• AG: Alcohol flush reaction
  • GG: typical acetaldehyde metabolism

Members: Your genotype for rs671 is .

Studies on ALDH2 show:

  • Smokers with A/G and A/A have a much higher risk of lung cancer than those with G/G.[ref] While smoking isn’t healthy for anyone, people with A/A really, really shouldn’t smoke.
  • People with the A/G and A/A variants (alcohol flush reaction) are much less likely to be alcoholics, probably because they feel so bad when they drink.
  • Candida overgrowth also produces acetaldehyde in amounts close to those considered carcinogenic.[ref]  If you carry the ALDH2 variant and are slow to clear out acetaldehyde, you may be more negatively affected by candida.
  • A little evolutionary science:  You may wonder why the variant is so high in East Asian populations since it seems detrimental. The theory is that alcohol production (from rice cultivation) began in eastern Asia about 16,000 years ago, well before alcohol production in other civilizations. Those carrying the variant were less likely to drink a lot of alcohol and thus were more ‘reproductively fit’, passing on the genetic variant.

Lifehacks for drinking alcohol:

Have you ever wondered how to make alcohol less harmful to your body?

The simple answer is that alcohol is toxic to everyone. Drinking a lot is bad for your body.

I know that many people are going to ignore the ‘don’t drink’ advice, so below are ways to help your body in the clearance of acetaldehyde.

MitoQ, a mitochondrial supplement,  has been shown in studies to enhance acetaldehyde clearance in the liver. “This study demonstrated that speeding up acetaldehyde clearance by preserving ALDH2 activity critically mediates the beneficial effect of MitoQ on alcohol-induced pathogenesis at the gut-liver axis.”[ref]

Zinc and niacin (B3) are both co-factors for acetaldehyde dehydrogenase.[ref] Make sure you have sufficient levels of both through foods or supplements.

Glutathione is also needed for the conversion of acetaldehyde into acetic acid. NAC is a precursor to glutathione.

H2 blockers such as Tagamet can help reduce the flushing symptoms of the ALDH2 variant. Note that this is just helping the flushing and not moving out the acetaldehyde faster.[ref]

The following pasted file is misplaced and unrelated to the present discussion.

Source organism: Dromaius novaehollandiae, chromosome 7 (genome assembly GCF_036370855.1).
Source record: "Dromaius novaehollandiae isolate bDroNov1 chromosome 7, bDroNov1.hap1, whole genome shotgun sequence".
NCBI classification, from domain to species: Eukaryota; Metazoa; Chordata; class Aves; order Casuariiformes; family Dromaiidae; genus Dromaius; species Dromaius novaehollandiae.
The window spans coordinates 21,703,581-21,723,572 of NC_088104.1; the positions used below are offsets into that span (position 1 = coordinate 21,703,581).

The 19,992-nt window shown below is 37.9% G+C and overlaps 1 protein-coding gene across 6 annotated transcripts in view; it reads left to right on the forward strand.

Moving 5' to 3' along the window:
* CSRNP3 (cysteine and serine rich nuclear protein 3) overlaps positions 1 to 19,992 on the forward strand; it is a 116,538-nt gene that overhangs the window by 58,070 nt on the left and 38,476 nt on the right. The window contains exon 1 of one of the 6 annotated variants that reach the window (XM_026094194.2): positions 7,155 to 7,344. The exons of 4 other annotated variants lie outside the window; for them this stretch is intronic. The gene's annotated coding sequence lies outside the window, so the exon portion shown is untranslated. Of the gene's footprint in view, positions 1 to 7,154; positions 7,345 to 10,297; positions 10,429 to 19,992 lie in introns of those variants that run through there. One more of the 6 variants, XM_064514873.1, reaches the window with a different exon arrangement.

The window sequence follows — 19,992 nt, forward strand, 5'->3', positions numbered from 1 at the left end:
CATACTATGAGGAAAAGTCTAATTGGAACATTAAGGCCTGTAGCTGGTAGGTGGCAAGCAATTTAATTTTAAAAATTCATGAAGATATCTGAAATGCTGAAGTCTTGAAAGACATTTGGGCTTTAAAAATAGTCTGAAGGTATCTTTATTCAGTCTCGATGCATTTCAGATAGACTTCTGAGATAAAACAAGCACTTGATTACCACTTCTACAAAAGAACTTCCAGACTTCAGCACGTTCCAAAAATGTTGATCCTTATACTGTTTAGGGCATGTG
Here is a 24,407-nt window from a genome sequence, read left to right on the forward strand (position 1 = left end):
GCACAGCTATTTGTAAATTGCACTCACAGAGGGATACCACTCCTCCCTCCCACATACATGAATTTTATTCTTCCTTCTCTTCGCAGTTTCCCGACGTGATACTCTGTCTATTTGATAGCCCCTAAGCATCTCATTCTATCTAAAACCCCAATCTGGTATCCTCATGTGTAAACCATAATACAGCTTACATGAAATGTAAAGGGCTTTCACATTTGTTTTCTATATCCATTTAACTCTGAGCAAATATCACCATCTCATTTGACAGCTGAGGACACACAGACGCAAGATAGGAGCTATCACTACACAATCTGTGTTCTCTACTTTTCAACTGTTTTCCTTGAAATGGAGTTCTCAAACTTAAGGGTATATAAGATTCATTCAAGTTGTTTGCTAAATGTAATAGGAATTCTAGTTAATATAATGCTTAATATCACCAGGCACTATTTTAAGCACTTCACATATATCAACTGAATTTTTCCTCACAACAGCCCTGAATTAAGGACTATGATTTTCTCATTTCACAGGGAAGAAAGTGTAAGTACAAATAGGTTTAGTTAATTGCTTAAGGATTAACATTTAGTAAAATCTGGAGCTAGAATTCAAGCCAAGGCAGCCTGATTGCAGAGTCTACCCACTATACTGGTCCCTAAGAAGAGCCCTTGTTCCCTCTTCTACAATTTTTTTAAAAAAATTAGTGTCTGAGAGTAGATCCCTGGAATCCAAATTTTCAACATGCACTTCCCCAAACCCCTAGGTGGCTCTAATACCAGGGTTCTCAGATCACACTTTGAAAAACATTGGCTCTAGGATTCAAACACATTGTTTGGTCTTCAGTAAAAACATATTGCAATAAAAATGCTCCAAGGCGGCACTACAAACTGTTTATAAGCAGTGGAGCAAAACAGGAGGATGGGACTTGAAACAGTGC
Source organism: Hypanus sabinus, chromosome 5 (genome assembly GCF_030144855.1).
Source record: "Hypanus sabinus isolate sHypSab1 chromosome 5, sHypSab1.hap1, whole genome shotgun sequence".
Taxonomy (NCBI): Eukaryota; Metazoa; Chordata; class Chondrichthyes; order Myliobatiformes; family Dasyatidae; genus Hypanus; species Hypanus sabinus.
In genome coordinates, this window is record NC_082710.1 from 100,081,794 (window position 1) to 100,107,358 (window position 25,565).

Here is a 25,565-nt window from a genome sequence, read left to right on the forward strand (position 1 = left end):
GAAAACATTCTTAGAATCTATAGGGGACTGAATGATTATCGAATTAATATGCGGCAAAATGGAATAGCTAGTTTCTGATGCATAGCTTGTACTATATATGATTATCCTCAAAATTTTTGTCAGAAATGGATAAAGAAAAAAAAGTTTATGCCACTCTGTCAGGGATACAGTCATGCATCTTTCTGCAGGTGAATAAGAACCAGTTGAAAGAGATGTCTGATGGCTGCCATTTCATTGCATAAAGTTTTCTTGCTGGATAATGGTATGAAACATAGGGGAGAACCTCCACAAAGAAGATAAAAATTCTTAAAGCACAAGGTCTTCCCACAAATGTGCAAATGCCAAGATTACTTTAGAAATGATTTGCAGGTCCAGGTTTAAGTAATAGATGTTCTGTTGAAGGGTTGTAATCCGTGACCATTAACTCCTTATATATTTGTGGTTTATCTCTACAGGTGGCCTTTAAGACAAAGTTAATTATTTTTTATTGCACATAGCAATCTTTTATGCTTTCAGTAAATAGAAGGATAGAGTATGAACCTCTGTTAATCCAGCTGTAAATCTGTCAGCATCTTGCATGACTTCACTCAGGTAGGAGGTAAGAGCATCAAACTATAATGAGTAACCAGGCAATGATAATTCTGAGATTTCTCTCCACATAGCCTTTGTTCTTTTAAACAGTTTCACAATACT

Extras for Members:

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Related Articles and Genes:

Key Genes to check for Alcoholism
Are there key genes to check for alcoholism? Learn more about the genetic connections to alcohol addiction and what research-backed treatment options are available.

Dopamine Receptors
Dopamine is a powerful player in our cognitive function – impacting mood, movement, and motivation. Genetic variants in the dopamine receptors influence addiction, ADHD, neurological diseases, depression, psychosis, and aggression.

Bipolar Disorder, Depression, Circadian Clock Genes
New research shows that depression and bipolar disorder are linked to changes or disruption in circadian genes. Some people carry genetic variants in the circadian genes that make them more susceptible to circadian disruption.

Lithium Orotate + B12: Boosting mood and decreasing anxiety, for some people…
For some people, low-dose, supplemental lithium orotate is a game-changer for mood issues when combined with vitamin B12. But other people may have little to no response. The difference may be in your genes.

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“Antihistamines Prevent ‘Asian Flush’ — Alcohol-Induced Facial Redness — but Pose Risks.” USC News, 8 Dec. 2016, https://news.usc.edu/112489/antihistamines-prevent-asian-flush-the-red-face-some-people-get-from-alcohol-but-with-huge-risks/.
Butterworth, R. F. “Pathophysiology of Alcoholic Brain Damage: Synergistic Effects of Ethanol, Thiamine Deficiency and Alcoholic Liver Disease.” Metabolic Brain Disease, vol. 10, no. 1, Mar. 1995, pp. 1–8. PubMed, https://doi.org/10.1007/BF01991777.
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Originally published June, 2018. Revised Feb. 2020




Author Information:   Debbie Moon
Debbie Moon is the founder of Genetic Lifehacks. She holds a Master of Science in Biological Sciences from Clemson University and an undergraduate degree in engineering from Colorado School of Mines. Debbie is a science communicator who is passionate about explaining evidence-based health information. Her goal with Genetic Lifehacks is to bridge the gap between the research hidden in scientific journals and everyone's ability to use that information. To contact Debbie, visit the contact page.